CAIRO: Two kidnapped Copts were released late Wednesday in Qena, days after their families threatened to block the railway in protest of what was described as a recurring crime.
Hundreds of Copts in the Upper Egyptian City of Naga’ Hammadi had declared a plan for a series of protests demanding security forces to work on solving the mystery surrounding the kidnapping of Mina Nashat and Girguis Dawood, 17, who were held for a ransom of LE 300,000.
The two men were released in a remote farm late Wednesday. They said they didn’t know where they were held.
Bishop Kirullus of Naga Hammadi told Daily News Egypt that there will be no Christmas celebrations at the church this year with only religious rituals as a form of protest against the kidnappings.
"Numbers of Copts abducted reached 11, nine of them were let go after paying the ransom, while the remaining two are still held," Kirullus said, adding that the celebrations will be only religious sermons.
Kirullus expressed concern over some threats the church had received. "There is security vacuum in general and Copts are specifically targeted. Armed Forces should protect churches during Christmas celebrations," he said.
One of the most well-known incidents was the abduction of Dr. Magdy Helmy Adib and pharmacist Michael William who were let go after paying a ransom worth LE 30,000, Zakariya Milad for a ransom of LE 20,000, Girguis Latif for LE 70,000, and El-Sayed Haroun for LE 30,000.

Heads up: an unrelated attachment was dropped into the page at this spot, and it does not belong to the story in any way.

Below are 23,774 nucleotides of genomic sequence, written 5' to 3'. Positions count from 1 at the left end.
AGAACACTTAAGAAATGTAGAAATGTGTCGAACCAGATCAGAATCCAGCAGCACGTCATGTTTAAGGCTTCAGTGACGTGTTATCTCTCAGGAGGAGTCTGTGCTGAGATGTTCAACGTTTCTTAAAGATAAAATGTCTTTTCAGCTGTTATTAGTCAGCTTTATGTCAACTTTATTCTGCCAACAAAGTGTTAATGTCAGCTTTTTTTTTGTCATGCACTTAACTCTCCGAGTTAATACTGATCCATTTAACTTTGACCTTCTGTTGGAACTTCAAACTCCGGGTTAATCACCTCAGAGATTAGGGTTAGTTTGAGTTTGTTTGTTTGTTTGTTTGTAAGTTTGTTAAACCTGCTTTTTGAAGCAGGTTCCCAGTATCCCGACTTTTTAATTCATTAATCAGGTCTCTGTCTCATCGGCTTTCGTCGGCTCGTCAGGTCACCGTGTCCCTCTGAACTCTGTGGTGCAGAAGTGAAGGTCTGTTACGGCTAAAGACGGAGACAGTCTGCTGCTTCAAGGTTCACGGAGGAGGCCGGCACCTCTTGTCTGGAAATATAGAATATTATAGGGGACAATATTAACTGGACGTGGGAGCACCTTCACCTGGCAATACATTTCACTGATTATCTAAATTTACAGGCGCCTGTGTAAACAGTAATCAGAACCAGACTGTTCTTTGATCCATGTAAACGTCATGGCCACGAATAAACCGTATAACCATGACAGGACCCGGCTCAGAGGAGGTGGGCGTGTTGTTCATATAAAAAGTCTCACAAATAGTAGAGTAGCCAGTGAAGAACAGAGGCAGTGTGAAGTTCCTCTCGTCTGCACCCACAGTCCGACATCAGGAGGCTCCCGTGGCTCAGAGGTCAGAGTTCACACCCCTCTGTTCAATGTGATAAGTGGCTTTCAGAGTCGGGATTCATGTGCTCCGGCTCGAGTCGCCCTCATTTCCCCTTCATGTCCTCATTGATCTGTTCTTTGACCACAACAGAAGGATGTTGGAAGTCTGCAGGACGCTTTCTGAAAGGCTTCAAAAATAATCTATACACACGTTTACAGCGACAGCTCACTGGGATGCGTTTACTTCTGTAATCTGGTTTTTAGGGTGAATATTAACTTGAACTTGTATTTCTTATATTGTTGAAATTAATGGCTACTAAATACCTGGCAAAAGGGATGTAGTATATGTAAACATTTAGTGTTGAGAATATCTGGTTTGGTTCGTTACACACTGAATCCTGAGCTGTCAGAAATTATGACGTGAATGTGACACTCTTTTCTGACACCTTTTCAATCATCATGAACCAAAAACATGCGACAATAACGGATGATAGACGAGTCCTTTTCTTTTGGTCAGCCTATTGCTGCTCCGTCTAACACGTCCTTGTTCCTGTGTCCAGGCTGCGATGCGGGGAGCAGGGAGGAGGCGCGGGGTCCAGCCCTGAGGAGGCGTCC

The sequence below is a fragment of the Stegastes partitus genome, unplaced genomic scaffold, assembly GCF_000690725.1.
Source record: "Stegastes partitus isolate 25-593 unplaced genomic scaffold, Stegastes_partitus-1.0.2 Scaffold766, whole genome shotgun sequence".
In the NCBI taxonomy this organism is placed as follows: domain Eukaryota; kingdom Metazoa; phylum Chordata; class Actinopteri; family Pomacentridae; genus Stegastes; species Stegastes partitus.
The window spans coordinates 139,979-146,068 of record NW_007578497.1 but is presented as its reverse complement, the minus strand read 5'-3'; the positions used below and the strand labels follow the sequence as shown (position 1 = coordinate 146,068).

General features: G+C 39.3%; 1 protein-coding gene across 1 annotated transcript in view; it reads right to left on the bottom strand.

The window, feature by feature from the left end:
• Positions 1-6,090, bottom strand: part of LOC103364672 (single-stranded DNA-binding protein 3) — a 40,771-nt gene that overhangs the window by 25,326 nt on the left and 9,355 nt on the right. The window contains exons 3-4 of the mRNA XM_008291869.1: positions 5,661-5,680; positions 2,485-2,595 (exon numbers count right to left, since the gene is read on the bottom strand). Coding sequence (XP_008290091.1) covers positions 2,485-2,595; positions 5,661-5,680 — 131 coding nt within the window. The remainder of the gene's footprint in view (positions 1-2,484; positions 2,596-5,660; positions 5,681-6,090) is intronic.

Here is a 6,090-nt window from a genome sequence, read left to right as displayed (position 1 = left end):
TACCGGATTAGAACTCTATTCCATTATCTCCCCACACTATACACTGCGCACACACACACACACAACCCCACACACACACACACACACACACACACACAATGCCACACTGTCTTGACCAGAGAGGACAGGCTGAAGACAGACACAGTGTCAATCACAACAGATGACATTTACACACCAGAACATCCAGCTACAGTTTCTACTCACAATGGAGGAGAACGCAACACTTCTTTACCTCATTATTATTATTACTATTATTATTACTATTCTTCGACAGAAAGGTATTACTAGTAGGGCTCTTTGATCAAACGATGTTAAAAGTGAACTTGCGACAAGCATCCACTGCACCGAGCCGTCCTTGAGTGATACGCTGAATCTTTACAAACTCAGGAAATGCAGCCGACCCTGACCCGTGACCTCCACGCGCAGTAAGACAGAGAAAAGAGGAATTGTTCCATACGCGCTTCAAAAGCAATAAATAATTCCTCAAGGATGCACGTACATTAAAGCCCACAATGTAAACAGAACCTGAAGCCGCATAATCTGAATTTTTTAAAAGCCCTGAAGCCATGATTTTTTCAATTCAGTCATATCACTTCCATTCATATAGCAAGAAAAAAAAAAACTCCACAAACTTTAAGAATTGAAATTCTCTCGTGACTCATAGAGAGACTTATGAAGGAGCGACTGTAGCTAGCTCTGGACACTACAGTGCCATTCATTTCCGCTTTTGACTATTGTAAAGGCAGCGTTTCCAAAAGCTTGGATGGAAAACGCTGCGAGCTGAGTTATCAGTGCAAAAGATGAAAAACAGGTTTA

Hanan Adly, Dawood’s mother, told DNE that her son and his friend were on their way to the Bishop Badaya Monastery when their motorcycle ran out of fuel. They called one of their friends for help. When he arrived, he could not find them and their mobile phones were switched off.
"We received a phone call demanding a ransom worth LE 300,000. It was then cut down to 150,000. We filed a complaint to the prosecution with no results," she said.
The Orthodox Church lawyer Ramsis El-Naggar told DNE that the fears of targeting churches during Christmas celebrations are real and legitimate as the security vacuum continues. He said Copts have been targeted since the Jan. 25 uprising.
"Since the revolution, there have been many kidnapping cases against Copts, especially women, in addition to targeting churches. The decision of Bishop Kirullus shows the level of threats and security vacuum especially in Upper Egypt," El-Naggar said.
El-Naggar said that the security vacuum allowed extremists to move freely which enabled them to easily target Copts.